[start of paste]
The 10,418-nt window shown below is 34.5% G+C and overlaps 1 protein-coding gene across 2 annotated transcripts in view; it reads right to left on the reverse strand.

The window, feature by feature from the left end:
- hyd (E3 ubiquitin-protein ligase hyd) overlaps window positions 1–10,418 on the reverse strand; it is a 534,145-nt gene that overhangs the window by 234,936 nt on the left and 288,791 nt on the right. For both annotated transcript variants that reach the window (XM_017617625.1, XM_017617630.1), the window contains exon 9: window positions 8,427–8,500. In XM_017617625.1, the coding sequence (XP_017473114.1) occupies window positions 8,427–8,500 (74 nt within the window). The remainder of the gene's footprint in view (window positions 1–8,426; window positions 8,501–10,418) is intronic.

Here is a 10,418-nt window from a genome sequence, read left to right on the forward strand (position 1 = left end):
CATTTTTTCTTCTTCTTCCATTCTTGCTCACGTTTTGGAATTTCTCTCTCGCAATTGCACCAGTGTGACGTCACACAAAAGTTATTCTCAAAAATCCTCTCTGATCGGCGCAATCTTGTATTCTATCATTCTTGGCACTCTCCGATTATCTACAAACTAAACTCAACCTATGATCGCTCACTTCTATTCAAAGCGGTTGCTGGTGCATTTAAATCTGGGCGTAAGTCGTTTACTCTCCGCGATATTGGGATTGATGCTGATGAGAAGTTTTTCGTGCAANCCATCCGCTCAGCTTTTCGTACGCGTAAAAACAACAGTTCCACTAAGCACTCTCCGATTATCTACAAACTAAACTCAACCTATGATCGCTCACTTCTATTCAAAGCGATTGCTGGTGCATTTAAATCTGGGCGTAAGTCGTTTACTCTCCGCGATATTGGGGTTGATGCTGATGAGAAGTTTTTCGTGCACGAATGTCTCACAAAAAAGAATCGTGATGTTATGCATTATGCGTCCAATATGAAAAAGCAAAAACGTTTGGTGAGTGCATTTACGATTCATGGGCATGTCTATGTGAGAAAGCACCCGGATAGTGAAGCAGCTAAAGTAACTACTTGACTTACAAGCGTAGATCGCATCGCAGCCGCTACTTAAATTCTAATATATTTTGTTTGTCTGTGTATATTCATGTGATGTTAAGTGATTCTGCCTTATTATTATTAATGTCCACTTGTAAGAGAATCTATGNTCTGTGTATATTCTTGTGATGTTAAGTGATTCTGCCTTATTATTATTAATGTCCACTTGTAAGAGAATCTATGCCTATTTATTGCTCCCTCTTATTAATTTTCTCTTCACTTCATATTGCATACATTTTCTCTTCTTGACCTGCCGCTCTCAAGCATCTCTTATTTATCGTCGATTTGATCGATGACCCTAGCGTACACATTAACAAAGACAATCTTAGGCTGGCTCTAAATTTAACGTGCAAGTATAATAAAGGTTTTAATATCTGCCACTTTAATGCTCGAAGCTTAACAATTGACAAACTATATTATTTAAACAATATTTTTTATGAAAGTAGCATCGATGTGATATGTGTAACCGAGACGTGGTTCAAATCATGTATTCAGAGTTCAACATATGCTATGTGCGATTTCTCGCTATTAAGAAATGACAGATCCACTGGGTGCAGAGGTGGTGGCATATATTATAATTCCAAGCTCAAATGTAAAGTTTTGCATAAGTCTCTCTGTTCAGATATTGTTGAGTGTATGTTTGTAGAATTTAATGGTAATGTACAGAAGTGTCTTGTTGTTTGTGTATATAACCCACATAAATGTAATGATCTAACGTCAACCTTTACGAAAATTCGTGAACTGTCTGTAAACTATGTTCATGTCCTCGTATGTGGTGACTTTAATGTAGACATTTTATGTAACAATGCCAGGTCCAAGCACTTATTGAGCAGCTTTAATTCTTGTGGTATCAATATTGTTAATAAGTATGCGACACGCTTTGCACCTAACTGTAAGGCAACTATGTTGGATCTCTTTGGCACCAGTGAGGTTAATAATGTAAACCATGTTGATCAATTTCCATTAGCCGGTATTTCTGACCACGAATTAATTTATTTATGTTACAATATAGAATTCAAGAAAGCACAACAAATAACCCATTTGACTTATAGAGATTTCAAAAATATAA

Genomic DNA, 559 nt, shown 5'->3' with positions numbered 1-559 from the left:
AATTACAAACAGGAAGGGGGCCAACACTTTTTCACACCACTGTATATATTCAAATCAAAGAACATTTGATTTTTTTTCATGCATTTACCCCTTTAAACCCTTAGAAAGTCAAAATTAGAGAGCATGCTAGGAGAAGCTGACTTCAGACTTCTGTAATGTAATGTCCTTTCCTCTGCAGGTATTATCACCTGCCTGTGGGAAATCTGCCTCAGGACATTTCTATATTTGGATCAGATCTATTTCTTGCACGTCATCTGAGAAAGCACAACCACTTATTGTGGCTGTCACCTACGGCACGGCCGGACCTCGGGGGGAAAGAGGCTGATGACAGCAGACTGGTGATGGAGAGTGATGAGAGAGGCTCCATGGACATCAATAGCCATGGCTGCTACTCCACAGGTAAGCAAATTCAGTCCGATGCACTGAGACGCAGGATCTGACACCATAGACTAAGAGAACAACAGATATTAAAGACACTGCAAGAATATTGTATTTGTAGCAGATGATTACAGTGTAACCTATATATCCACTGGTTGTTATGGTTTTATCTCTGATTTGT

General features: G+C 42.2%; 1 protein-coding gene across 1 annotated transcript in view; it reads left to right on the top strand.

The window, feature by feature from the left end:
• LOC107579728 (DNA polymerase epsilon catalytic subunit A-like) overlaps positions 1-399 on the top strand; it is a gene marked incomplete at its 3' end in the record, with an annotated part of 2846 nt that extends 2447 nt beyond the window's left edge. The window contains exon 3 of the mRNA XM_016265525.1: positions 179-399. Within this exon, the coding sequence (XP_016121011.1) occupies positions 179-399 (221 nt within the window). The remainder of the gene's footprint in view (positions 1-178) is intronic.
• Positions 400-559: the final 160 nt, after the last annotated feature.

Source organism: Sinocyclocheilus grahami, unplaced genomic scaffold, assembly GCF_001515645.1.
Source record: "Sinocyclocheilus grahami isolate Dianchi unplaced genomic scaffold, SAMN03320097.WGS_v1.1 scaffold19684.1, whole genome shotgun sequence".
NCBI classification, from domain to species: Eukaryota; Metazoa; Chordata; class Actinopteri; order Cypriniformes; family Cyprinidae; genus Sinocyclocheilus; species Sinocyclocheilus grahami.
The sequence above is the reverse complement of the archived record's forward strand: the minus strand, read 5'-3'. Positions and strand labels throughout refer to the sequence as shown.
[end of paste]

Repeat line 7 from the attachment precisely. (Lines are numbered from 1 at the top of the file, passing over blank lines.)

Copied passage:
AATTACAAACAGGAAGGGGGCCAACACTTTTTCACACCACTGTATATATTCAAATCAAAGAACATTTGATTTTTTTTCATGCATTTACCCCTTTAAACCCTTAGAAAGTCAAAATTAGAGAGCATGCTAGGAGAAGCTGACTTCAGACTTCTGTAATGTAATGTCCTTTCCTCTGCAGGTATTATCACCTGCCTGTGGGAAATCTGCCTCAGGACATTTCTATATTTGGATCAGATCTATTTCTTGCACGTCATCTGAGAAAGCACAACCACTTATTGTGGCTGTCACCTACGGCACGGCCGGACCTCGGGGGGAAAGAGGCTGATGACAGCAGACTGGTGATGGAGAGTGATGAGAGAGGCTCCATGGACATCAATAGCCATGGCTGCTACTCCACAGGTAAGCAAATTCAGTCCGATGCACTGAGACGCAGGATCTGACACCATAGACTAAGAGAACAACAGATATTAAAGACACTGCAAGAATATTGTATTTGTAGCAGATGATTACAGTGTAACCTATATATCCACTGGTTGTTATGGTTTTATCTCTGATTTGT